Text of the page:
• If major aid providers worked with PMI as an independent third party to adapt a professional project management framework for the developing world, then perhaps the aid providers would be more comfortable in encouraging their recipient agencies to use sound project management.
  • If PMI worked with independent training and certifying organizations, perhaps this would enable NGOs and government agencies to use Project Management Professionals (PMPs) in response to the wishes of the aid providers.
  • If corporations and private donors saw that there was a cohesive program in place to nurture the growth of project management in Africa, perhaps they would be more likely to donate funds and resources and to participate in these efforts.

We offer the following questions for your consideration.

  1. Would it be helpful to create a “public sector track” at future Congresses to facilitate dialogue between funding agencies like the World Bank, NGOs like CARE and Save the Children, government ministries, and corporations? These collaborations could enhance the coordination between the groups regarding professional standards, training, and use of project managers in the developing world.
  2. Could we invite the PMI staff who established the offices in China and India to share their lessons learned? This may help us to drive towards a set of objective criteria for establishing a stronger professional foothold in Africa. For example, could we establish “Project Management Centers of Excellence” (PMCoE) to act as catalysts to the formation of chapters, perform advocacy through high-level seminars and conferences, and implement individual certification and institutional development programs in Africa? Could we partner with independent organizations like the “Africa Centre for Excellence in Project Management” (ACEPM) to promote the project management profession in sub-Sahara Africa?
  3. Is there a team interested in developing an extension to the PMBOK® Guide for work in developing countries? This Extension could serve to structure the “lessons learned” over the years for managing successful projects in the developing world. This in turn would help provide a basis for training and certifying project management professionals for work in Africa, and to make new project managers more effective.
  4. Would it help to create a sliding scale for membership and testing fees in order to encourage the participation of people living in the developing world? Keep in mind that in some countries, the average income is $2/day.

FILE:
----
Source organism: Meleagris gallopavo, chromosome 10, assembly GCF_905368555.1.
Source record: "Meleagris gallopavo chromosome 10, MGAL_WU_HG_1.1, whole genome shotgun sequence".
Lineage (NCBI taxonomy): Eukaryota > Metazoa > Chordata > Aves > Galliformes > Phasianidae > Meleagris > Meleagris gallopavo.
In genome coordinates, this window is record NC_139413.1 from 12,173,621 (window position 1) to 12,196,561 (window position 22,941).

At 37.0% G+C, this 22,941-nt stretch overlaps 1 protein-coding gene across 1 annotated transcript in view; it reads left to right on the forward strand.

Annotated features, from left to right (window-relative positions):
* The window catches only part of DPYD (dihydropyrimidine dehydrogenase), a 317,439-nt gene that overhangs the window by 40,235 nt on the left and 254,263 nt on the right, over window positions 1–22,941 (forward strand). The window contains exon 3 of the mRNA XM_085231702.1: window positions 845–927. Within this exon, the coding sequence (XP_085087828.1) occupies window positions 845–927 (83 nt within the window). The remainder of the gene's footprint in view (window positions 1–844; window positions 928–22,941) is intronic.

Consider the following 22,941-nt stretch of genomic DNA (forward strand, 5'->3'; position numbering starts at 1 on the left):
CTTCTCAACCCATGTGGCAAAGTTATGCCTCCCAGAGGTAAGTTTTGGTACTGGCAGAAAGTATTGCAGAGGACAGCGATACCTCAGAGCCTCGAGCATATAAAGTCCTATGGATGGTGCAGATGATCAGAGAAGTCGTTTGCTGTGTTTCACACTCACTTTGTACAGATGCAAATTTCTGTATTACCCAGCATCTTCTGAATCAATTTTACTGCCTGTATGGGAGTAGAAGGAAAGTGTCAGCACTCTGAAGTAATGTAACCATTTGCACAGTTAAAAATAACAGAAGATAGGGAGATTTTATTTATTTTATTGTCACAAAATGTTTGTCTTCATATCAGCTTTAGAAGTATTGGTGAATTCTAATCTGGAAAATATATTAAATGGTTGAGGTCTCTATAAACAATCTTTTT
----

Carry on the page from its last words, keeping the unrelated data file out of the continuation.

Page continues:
Aid funds continue to drive many projects in Africa. Potential for economic growth in Africa is increasing. IBM recently announced that it is investing $120 million in 2008. With continuing aid funding as well as the potential for economic growth, there exists a high potential contribution from the project management profession. Aid funds may be used more effectively. Economic development can be enhanced. Poverty levels can be reduced.

This paper offers a brief description of the nature of poverty and project management in Africa. It also offers questions for the project management community to consider. Your answers to these questions may result in increased collaborations between stakeholders in the use of project management in Africa. These stakeholders include funding agencies, NGOs, governments and their ministries, independent training and certifying organizations, and corporations. With increased collaboration, increased synergies could result. Project management frameworks and incentives could be shared between organizations. Qualified project management staff could become more available. Each group could utilize its funds without duplicating efforts of other groups, and with more confidence that the desired results would be achieved. Nurturing of project management in Africa would encourage economic growth in the private sector by providing more effective interfaces with governments, as well as by encouraging competent businesses. Overtime, ownership of projects would be transferred to host country project managers, thereby encouraging sustainability, independence, and increased prosperity in Africa.


Austin, M. (2000). International Development Project Management. Key Note Paper at the Ninth Global Project Management Forum, May 2000,

Global Innovation Outlook. (2007, December 7). Africa a new beginning. Retrieved on February 3, 2008 from

Project Assistance, Inc. MS Projects. (2000). Core Program Manual.

Project Management Institute. (2000). A Guide to the Project Management Body of Knowledge (PMBOK® Guide). Newtown Square, PA: Project Management Institute.

Rangan, V. K. (2007). Business Solutions for the Global Poor. San Francisco: John Wiley & Sons.

Sachs, J. D. (2005). The end of poverty. New York: Penguin Books.

Youker, R. (1999, June). Managing international development projects—Lessons learned. Project Management Journal, 30(2), 6-7.

© 2008, Stephen W. Andersen, Robinson Akiri
Originally published as part of 2008 PMI Global Congress Proceedings – Malta